as i was reading through your post i had a couple of questions. is this a real patient or a case study that is just on paper? the reason i ask is because you only listed one nursing diagnosis which is an anticipated one, not an existing problem. then, i see toward the end that the patient has osteoporosis and cataracts and a few bells went off. what led to this diagnosis of osteoporosis being discovered? patients with osteoporosis often have some kind of pain, especially in the low back or neck. over time they lose height due to kyphosis and progressive deformity of the spine. eventually, they develop spontaneous fractures in the vertebrae and it doesn't take a fall for these fractures to occur. they can just happen. another thing is that she is on a diuretic. why? does she have edema? do they know why? heart problem? kidney problem? circulation problem? seems to me like there are other things going on here that you may have missed, assuming this is a real patient. even if it is not, i believe you need to address the real problems of the osteoporosis and the cataracts as well as any risk for falls or injury. patients with cataracts often also have associated hypertension and arteriosclerosis.
you cannot get to the development of measurable outcomes until you have decided on some nursing diagnoses. let me also explain that outcomes are the predicted results of our independent
nursing actions. until you have decided on some of the independent nursing actions you are going to take, you cannot start to list any outcomes. you have three things to consider when formulating outcomes. your patient's problem will either (1) improve (2) stabilize, or (3) deteriorate. your nursing interventions will focus on one of those three things. it is perfectly ok for nursing to support the deterioration of a patient's condition. when you word an outcome, you state it something like this: by december 25, 2006 there will be 10 presents under the christmas tree that will need to be unwrapped. the statement has a time frame and is specific.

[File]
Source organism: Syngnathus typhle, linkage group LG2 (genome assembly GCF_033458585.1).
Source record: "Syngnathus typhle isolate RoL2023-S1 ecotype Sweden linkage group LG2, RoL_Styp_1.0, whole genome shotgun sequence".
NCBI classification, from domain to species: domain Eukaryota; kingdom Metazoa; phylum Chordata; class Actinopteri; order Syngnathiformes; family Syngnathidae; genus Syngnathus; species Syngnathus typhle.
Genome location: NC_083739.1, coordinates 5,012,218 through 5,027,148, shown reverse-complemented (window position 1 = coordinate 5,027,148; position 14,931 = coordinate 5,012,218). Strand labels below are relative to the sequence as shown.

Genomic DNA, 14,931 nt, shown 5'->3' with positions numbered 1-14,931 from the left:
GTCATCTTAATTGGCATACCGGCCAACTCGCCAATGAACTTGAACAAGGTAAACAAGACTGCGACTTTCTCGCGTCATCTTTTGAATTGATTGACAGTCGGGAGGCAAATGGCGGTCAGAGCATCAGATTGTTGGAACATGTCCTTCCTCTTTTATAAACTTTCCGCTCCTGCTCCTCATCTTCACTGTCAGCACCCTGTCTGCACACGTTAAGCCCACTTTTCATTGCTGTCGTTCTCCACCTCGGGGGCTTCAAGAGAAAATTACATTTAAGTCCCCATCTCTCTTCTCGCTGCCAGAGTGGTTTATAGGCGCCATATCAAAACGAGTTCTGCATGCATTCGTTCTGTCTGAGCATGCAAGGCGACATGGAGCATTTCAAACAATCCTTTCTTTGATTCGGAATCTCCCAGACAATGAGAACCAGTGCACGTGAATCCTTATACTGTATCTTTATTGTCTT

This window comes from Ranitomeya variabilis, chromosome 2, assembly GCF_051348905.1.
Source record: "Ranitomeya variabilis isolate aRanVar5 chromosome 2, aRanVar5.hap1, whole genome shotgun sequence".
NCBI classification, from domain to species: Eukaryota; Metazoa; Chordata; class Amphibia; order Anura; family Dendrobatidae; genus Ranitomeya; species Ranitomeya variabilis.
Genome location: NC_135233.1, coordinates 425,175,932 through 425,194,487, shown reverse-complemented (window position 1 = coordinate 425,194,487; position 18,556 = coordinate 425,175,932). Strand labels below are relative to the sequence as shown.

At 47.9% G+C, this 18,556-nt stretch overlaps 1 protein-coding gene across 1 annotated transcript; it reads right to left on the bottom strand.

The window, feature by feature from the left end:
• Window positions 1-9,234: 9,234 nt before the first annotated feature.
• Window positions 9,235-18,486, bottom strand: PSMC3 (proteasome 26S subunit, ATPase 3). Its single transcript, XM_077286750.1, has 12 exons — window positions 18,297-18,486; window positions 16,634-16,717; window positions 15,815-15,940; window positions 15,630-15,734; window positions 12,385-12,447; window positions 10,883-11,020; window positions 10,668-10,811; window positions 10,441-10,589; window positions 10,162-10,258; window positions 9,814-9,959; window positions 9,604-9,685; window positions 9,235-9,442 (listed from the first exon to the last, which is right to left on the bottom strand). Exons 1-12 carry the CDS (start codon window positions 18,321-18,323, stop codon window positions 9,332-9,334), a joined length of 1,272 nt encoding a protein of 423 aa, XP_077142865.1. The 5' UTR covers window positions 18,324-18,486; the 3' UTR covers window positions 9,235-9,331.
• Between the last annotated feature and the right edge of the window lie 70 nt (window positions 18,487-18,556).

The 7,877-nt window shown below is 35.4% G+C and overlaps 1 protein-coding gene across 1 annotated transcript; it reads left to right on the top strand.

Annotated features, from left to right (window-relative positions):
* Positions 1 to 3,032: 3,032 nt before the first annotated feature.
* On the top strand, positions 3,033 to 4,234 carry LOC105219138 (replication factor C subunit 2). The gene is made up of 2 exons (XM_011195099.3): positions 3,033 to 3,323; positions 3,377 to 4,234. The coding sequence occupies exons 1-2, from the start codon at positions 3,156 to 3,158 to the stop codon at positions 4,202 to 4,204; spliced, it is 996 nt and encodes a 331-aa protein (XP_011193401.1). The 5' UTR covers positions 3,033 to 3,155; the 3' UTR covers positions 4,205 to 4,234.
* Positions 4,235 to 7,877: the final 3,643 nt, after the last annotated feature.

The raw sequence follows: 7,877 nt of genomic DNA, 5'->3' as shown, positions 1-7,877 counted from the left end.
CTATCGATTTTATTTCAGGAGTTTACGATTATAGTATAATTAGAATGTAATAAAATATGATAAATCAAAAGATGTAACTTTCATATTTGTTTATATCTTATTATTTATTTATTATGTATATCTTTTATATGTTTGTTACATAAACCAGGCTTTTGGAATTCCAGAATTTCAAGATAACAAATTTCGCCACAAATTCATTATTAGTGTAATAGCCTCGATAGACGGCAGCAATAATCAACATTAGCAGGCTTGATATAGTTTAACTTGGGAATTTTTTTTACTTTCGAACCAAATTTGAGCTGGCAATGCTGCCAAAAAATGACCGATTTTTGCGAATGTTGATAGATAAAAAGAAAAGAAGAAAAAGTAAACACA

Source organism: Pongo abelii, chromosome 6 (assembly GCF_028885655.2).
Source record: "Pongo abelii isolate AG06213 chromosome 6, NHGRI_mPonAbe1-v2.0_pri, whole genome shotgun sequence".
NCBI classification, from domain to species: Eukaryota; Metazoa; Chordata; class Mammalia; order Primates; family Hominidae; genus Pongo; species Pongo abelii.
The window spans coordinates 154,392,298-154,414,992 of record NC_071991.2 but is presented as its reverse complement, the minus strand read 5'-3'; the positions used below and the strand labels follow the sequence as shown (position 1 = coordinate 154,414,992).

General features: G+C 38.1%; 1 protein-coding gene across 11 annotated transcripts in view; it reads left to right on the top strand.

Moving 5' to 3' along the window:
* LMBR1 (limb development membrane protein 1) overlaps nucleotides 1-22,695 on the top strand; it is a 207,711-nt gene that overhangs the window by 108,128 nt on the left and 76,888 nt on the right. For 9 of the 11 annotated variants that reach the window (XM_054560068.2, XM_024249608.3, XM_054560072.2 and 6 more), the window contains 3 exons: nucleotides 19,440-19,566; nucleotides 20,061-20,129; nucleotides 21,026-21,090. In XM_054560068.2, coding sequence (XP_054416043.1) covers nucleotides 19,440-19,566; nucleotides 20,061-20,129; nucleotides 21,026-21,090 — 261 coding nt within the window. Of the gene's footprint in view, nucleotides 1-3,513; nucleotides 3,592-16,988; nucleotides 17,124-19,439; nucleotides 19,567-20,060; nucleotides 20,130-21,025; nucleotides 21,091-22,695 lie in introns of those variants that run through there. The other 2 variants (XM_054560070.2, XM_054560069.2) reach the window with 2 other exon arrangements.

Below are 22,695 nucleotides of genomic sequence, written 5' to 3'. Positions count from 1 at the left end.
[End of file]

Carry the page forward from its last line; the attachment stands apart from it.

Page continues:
not knowing any more than the information you have given, my suggestions for nursing diagnoses would be the following, in priority sequence, and i'm also giving you links to online information about those nursing diagnoses:
- disturbed sensory perception: vision r/t alteration in vision aeb [needs assessment data collected from the patient] http://www1.us.elsevierhealth.com/me...ex.cfm?plan=46 http://www1.us.elsevierhealth.com/ev...replan_062.php
- deficient knowledge r/t diet and exercise secondary to osteoporosis aeb [needs assessment data collected from the patient] http://www1.us.elsevierhealth.com/me...ex.cfm?plan=34 http://www1.us.elsevierhealth.com/ev...replan_044.php
- risk for injury r/t disturbed sensory perception, effects of medications, and degeneration of bone http://www1.us.elsevierhealth.com/ev...replan_043.php
here is a link to nursing diagnosis information on risk for falls
let me also say that the general formula for putting together a nursing diagnosis statement is pes.
the problem is the nanda nursing diagnosis label that you choose based on the grouping of the symptoms that patient has. the etiology is what is causing the symptoms. the symptoms are the abnormal data you found in your assessment of the patient.
have you checked out the posts in these threads that apply to assessment and care planning?